A city & state initiative to improve Rochester’s riverfront, focusing on design that is oriented to pedestrians, bicyclists, boaters, and recreational enthusiasts.

The ROC the Riverway Program, jointly supported by the City of Rochester and the State of New York, will soon bring major changes to Rochester’s riverfront. The Rochester Cycling Alliance is cheering loud for our community leaders, who made the right choice when they wrote the Project’s first design principle: “Focus on design that is oriented to pedestrians, bicyclists, boaters, and recreational enthusiasts”.
That said, the details of the Project haven’t been decided yet, and for cyclists and pedestrians, some of the draft ideas are better than others. We at the RCA urge community members to give feedback as planning continues. Here are some important points to think about:

  • The cycling community should oppose the Aqueduct Reimagined (“AR”) project, for the following reasons:
    1. The new protected bike lanes across Broad Street would be destroyed. The plan calls for no bike lanes on the pedestrian plaza that would replace it, and the current design has no bike or ADA accessible access to the east part of Broad Street. The City has consistently opposed protected bike lanes on Main, and no plans for protected bike lanes are active for Court Street, therefore our only safe east-west corridor is demolished.
    2. Current AR plans call for north-south pedestrian/cycling paths along the river, but there is no method for north-south bike traffic to avoid massive conflicts with east-west pedestrian flow in the plans.
    3. The AR project takes up a majority of the State money allocated for all the projects ($35M out of $50M), starving other projects that better promote cycling transportation and urban living.
  • The following are projects we feel should be considered top priorities based on both their importance to cycling as transportation, and to increase the number of downtown residents who would likely use active transportation. We recommend advocating for them to be included in “Phase 1” of the project:
    1. Recharging the Trail ($5M): The current River Trail is in appalling shape as regards to pavement quality, and badly needs repair. In addition, it is too narrow to adequately serve both pedestrians and cyclists (especially pedestrians with dogs on leashes). Improved River Trails will bring additional people downtown from the southern neighborhoods and U of R without adding to parking and traffic problems.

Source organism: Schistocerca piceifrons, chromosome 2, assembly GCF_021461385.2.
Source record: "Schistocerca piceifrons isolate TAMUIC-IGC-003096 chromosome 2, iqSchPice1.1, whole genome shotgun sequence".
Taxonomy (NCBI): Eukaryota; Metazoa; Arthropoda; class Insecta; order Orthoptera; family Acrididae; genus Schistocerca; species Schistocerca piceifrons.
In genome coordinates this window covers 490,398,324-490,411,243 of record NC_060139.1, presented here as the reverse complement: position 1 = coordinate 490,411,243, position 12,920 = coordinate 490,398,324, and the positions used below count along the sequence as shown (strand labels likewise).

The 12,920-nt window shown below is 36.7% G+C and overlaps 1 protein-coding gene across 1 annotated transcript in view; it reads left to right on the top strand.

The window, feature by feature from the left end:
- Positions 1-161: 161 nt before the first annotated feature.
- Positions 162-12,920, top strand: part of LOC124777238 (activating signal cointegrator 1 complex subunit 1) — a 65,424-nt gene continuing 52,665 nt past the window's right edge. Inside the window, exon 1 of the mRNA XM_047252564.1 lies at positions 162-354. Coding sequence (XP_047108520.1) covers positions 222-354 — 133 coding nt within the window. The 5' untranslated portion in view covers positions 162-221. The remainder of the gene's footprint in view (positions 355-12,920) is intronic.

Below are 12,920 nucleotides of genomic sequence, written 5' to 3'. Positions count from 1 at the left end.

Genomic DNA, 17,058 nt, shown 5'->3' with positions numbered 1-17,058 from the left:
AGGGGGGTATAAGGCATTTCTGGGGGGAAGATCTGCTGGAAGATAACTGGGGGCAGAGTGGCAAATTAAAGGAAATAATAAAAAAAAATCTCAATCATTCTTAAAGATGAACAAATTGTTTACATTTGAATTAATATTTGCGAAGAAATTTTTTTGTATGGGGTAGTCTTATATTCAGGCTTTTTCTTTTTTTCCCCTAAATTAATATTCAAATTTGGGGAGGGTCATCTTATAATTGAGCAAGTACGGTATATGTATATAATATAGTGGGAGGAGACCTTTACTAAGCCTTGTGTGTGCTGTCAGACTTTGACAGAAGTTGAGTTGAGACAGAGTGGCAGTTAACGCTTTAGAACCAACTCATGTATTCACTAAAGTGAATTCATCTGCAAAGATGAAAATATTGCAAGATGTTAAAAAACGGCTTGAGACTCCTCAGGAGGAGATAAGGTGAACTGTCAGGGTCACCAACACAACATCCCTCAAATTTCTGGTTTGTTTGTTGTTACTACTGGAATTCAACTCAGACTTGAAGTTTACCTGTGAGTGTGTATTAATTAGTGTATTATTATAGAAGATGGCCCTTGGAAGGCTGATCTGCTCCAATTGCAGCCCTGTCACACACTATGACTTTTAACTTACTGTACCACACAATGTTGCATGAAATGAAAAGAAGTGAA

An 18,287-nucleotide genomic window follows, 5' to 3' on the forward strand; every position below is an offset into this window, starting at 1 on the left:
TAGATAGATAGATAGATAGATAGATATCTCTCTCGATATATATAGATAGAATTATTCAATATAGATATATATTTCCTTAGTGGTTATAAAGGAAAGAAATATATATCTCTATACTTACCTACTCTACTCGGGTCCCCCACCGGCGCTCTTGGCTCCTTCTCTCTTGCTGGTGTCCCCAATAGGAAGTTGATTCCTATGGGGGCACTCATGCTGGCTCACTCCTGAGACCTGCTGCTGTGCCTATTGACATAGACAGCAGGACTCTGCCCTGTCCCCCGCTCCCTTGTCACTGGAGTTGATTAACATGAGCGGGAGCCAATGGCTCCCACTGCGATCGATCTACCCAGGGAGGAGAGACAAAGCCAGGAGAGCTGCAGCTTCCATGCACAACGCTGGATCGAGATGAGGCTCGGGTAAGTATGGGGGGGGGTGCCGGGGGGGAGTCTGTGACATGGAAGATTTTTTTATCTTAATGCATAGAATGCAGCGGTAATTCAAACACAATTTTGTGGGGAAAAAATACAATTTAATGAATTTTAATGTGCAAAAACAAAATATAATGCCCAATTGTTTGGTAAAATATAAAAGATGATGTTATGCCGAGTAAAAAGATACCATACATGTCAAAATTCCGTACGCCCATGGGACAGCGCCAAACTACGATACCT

2. Riverside Development and Arena on the River (~$8M): This is great location for mixed use commercial/residential development, with nice views of the cataracts and easy access to events at the arena. Residents of this development would be very likely to use active transportation, and the entrance to the River Trail here would be improved.
    3. Riverfront Reborn ($10M): (same as above, but with easy access to High Falls area as well)
    4. Welcome Connection ($40M): A better connection to the High Falls and MCC area from Downtown through State Street, which is currently very repellent to both pedestrians and cyclists.
    5. Preserving Pont de Rennes ($9M): Preserves an essential connection between east and west sides and the entertainment/pedestrian flow between MCC, High Falls and the Genesee Brewery.
    6. Running Track Bridge ($5M): Completes the El Camino Trail and allows residents from the northeast neighborhoods easy and safe access to the High Falls area. (Note: While this project would allow access from northeast neighborhoods, and the existing River Trails give access from the southern neighborhoods, there are currently no proposed projects that provide safe access from the northwest neighborhoods. There is an equity issue here.)
  • In addition, we believe that the Mill Street Connection and Bridge the Loop projects, which together total $19M, should be replaced by a project to infill the northern part of the Inner Loop, which has long been planned anyways, would cost the same or less money, would provide better connections between High Falls and Downtown, with has the added advantage of creating additional taxable land.
  • Please send your feedback right here.